6 things you should know about your genital health

Been a while since your last sex-ed class? Brush up on your genital health IQ with these six common questions, answered by an expert

6 things you should know about your genital health

Source: Web exclusive, October 2009

We realize it can be embarrassing to talk about genital health, but it’s also important to know the facts. To help you understand what’s up down there, we asked Dr. Unjali Malhotra, medical director for B.C.’s Options for Sexual Health, to answer our questions about genital health.

1. How can I tell if my partner or I has genital warts?

Diagnosing genital warts can be tricky because there are several different kinds of genital warts, says Malhotra.  One type is dome-shaped and looks similar to a pimple. "It would be very hard for someone to tell if they had a wart of if they just pulled a hair," she says. The second type is more obviously wart-like: it’s bumpy and shaped like the head of a cauliflower. These can appear anywhere in the genital area, including inside the vagina and on the anus.

Genital warts will look the same on your guy, but some people are merely carriers of the human papillomavirus (HPV, the virus that causes genital warts) and don’t display symptoms. "Over 80 percent of the population has HPV, so it’s likely that if you’re sexually active, you’re going to come in contact with it at some point," says Malhotra.

Bottom line: If you spot a suspicious bump, get it checked out as soon as possible. "Often [the bump] is just from shaving, waxing or something basic, but if it is an STI, you need to know," says Malhotra.

2. How much vaginal discharge is normal?

The answer to this is different for everyone because vaginal discharge can change with age, the type of birth control you choose or when you’re breastfeeding. But if you’re concerned that you have more discharge than normal or if it has a different odour, it’s best to have your doctor test for infections. "I highly recommend that no one treats their own vaginal discharge with over-the-counter agents until they have been examined, because not everything is a yeast infection," says Malhotra.

3. What is bacterial vaginosis?

Well, it’s not a yeast infection, but it may be mistaken for one. Though bacterial vaginosis may sound scary, this condition is really an overgrowth of normal bacteria in the vagina. Where a yeast infection often results in irritation and redness in the genital area, bacterial vaginosis just causes a lot of extra discharge. "Bacterial vaginosis is not an STI; it can happen for no reason at all or it can happen if a person is under a lot of stress, if they change partners frequently or if they change lubricants," says Malhotra.

If you’re bothered by bacterial vaginosis, your doctor can prescribe a round of antibiotics to clear up the symptoms. Left untreated, the condition might go away by itself but you’ll probably experience the discharge again in a few months.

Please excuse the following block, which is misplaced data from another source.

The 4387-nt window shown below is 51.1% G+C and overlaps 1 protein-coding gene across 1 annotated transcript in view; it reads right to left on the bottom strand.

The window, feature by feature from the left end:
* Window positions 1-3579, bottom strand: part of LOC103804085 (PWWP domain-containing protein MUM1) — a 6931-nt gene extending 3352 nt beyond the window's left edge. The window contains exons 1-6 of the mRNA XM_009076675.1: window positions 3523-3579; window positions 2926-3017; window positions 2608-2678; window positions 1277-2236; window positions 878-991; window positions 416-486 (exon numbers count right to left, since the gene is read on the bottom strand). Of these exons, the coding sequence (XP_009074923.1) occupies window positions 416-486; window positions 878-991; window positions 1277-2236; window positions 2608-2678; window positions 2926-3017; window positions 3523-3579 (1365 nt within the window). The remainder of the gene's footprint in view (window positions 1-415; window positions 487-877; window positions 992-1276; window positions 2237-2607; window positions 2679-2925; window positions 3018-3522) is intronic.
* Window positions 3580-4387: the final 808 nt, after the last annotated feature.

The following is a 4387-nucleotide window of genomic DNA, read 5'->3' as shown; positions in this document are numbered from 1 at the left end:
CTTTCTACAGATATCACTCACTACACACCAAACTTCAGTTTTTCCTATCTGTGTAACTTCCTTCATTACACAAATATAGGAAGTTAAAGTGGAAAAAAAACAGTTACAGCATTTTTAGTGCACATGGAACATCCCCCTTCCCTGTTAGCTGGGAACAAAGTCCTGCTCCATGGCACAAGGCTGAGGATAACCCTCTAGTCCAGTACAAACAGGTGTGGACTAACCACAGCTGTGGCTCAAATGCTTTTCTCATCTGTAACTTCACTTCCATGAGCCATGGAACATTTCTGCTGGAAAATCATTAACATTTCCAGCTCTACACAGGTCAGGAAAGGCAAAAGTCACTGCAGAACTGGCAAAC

4. Can men get yeast infections?

Yes indeed, and they may unwittingly pass them on to you.

Sometimes men will react to a yeast infection with clear signs such as flaking skin, redness or discomfort in the genital area. However, guys usually don’t experience any symptoms at all. "If you have a yeast infection and you’re having unprotected sex, you should get your partner treated as well," says Malhotra. This will prevent the two of you from passing the infection back and forth to each other. Send your man to the clinic for a pill he can take orally or to the pharmacy for a topical cream.

5. What’s the best solution for vaginal dryness?

If you’re 35 and older, your vagina might be losing lubrication as part of perimenopause, that estrogen-level roller coaster that signals the end of your reproductive cycle. Younger women may have their birth control to blame, as the pill can cause vaginal dryness for some people. Whatever the reason, Malhotra says this condition shouldn’t be ignored. "[Dryness] can be very traumatic to the vagina and can cause breaks in the skin," she says.

To make things more comfortable down there, your doctor might recommend a personal lubricant or prescribe an estrogen cream to be applied locally. Malhotra suggests trying a remedy that can be found on your kitchen shelf. "You can insert two fingers into the opening of the vagina and massage olive oil into the area," she says. Just remember that oil may cause a condom to break’wait an hour to have protected sex after an olive oil massage.

6. How is genital herpes diagnosed?

"Herpes is a viral STI and a lot of people don’t know they have it," says Malhotra. Many people carrying the virus never have an outbreak and are not diagnosed. If symptoms do present themselves, they include generally feeling unwell, a painful pelvic region that feels like a urinary tract infection or painful dome-shaped sores that are filled with fluid.

Doctors can perform a test for herpes, but unless you’re having an outbreak at the time the swab is taken, results can be unreliable. "If you’re not having an outbreak, you’re not shedding any of the virus and there won’t be any virus particles to pick up [on the swab]," she says. That makes it tough to tell if your partner is a genital herpes carrier or when the virus can spread. As always, the best way to minimize your risk for infection is to use condoms‘even if you and your partner have both tested negative for STIs.

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